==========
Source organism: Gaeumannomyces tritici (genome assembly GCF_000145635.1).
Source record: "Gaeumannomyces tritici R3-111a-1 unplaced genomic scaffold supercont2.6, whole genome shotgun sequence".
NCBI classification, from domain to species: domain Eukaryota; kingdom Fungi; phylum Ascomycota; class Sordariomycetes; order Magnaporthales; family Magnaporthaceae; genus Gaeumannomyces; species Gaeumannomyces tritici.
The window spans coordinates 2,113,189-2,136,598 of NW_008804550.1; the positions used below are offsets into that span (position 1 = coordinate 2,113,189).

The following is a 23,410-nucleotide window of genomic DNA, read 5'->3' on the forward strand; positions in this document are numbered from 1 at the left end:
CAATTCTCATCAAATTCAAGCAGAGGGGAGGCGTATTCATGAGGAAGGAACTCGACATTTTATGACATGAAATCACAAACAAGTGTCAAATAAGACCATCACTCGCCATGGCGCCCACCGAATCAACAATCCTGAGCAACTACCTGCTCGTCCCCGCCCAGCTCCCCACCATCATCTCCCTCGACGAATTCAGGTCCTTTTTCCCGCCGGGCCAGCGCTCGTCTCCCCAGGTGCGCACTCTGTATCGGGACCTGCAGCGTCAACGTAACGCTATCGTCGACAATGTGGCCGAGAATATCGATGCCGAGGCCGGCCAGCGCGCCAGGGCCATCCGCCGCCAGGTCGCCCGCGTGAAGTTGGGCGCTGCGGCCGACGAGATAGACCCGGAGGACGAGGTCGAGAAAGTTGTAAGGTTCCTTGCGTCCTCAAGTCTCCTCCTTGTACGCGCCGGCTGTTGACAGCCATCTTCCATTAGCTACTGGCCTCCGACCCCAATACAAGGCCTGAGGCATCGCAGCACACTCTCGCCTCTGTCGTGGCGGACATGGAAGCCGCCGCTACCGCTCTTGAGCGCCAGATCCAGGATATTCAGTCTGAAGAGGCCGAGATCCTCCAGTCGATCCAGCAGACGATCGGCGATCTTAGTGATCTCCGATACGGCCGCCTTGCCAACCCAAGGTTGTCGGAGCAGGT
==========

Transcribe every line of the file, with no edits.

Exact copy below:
Source organism: Gaeumannomyces tritici (genome assembly GCF_000145635.1).
Source record: "Gaeumannomyces tritici R3-111a-1 unplaced genomic scaffold supercont2.6, whole genome shotgun sequence".
NCBI classification, from domain to species: domain Eukaryota; kingdom Fungi; phylum Ascomycota; class Sordariomycetes; order Magnaporthales; family Magnaporthaceae; genus Gaeumannomyces; species Gaeumannomyces tritici.
The window spans coordinates 2,113,189-2,136,598 of NW_008804550.1; the positions used below are offsets into that span (position 1 = coordinate 2,113,189).

The following is a 23,410-nucleotide window of genomic DNA, read 5'->3' on the forward strand; positions in this document are numbered from 1 at the left end:
CAATTCTCATCAAATTCAAGCAGAGGGGAGGCGTATTCATGAGGAAGGAACTCGACATTTTATGACATGAAATCACAAACAAGTGTCAAATAAGACCATCACTCGCCATGGCGCCCACCGAATCAACAATCCTGAGCAACTACCTGCTCGTCCCCGCCCAGCTCCCCACCATCATCTCCCTCGACGAATTCAGGTCCTTTTTCCCGCCGGGCCAGCGCTCGTCTCCCCAGGTGCGCACTCTGTATCGGGACCTGCAGCGTCAACGTAACGCTATCGTCGACAATGTGGCCGAGAATATCGATGCCGAGGCCGGCCAGCGCGCCAGGGCCATCCGCCGCCAGGTCGCCCGCGTGAAGTTGGGCGCTGCGGCCGACGAGATAGACCCGGAGGACGAGGTCGAGAAAGTTGTAAGGTTCCTTGCGTCCTCAAGTCTCCTCCTTGTACGCGCCGGCTGTTGACAGCCATCTTCCATTAGCTACTGGCCTCCGACCCCAATACAAGGCCTGAGGCATCGCAGCACACTCTCGCCTCTGTCGTGGCGGACATGGAAGCCGCCGCTACCGCTCTTGAGCGCCAGATCCAGGATATTCAGTCTGAAGAGGCCGAGATCCTCCAGTCGATCCAGCAGACGATCGGCGATCTTAGTGATCTCCGATACGGCCGCCTTGCCAACCCAAGGTTGTCGGAGCAGGT